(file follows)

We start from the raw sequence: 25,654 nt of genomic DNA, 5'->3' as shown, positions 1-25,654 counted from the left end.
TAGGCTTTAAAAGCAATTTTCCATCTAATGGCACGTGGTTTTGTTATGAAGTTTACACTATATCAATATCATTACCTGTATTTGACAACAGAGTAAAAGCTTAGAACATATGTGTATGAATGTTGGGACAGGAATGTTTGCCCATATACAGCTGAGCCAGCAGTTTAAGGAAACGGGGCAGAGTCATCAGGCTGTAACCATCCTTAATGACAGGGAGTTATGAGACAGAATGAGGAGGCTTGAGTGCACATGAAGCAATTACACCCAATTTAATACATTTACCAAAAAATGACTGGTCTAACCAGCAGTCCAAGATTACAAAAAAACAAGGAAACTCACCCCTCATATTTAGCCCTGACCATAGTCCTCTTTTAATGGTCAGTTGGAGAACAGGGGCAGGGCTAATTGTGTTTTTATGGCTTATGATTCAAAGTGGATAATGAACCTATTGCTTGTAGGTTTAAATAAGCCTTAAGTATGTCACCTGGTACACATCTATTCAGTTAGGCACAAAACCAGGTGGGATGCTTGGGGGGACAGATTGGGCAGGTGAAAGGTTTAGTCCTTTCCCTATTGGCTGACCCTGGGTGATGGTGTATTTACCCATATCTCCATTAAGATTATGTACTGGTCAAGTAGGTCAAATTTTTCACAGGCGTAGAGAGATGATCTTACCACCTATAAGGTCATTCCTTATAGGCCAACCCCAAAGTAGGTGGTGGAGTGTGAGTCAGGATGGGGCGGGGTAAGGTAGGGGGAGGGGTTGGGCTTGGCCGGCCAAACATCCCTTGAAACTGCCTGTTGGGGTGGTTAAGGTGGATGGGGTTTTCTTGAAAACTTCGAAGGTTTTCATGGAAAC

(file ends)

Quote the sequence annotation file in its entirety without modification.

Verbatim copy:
We start from the raw sequence: 25,654 nt of genomic DNA, 5'->3' as shown, positions 1-25,654 counted from the left end.
TAGGCTTTAAAAGCAATTTTCCATCTAATGGCACGTGGTTTTGTTATGAAGTTTACACTATATCAATATCATTACCTGTATTTGACAACAGAGTAAAAGCTTAGAACATATGTGTATGAATGTTGGGACAGGAATGTTTGCCCATATACAGCTGAGCCAGCAGTTTAAGGAAACGGGGCAGAGTCATCAGGCTGTAACCATCCTTAATGACAGGGAGTTATGAGACAGAATGAGGAGGCTTGAGTGCACATGAAGCAATTACACCCAATTTAATACATTTACCAAAAAATGACTGGTCTAACCAGCAGTCCAAGATTACAAAAAAACAAGGAAACTCACCCCTCATATTTAGCCCTGACCATAGTCCTCTTTTAATGGTCAGTTGGAGAACAGGGGCAGGGCTAATTGTGTTTTTATGGCTTATGATTCAAAGTGGATAATGAACCTATTGCTTGTAGGTTTAAATAAGCCTTAAGTATGTCACCTGGTACACATCTATTCAGTTAGGCACAAAACCAGGTGGGATGCTTGGGGGGACAGATTGGGCAGGTGAAAGGTTTAGTCCTTTCCCTATTGGCTGACCCTGGGTGATGGTGTATTTACCCATATCTCCATTAAGATTATGTACTGGTCAAGTAGGTCAAATTTTTCACAGGCGTAGAGAGATGATCTTACCACCTATAAGGTCATTCCTTATAGGCCAACCCCAAAGTAGGTGGTGGAGTGTGAGTCAGGATGGGGCGGGGTAAGGTAGGGGGAGGGGTTGGGCTTGGCCGGCCAAACATCCCTTGAAACTGCCTGTTGGGGTGGTTAAGGTGGATGGGGTTTTCTTGAAAACTTCGAAGGTTTTCATGGAAAC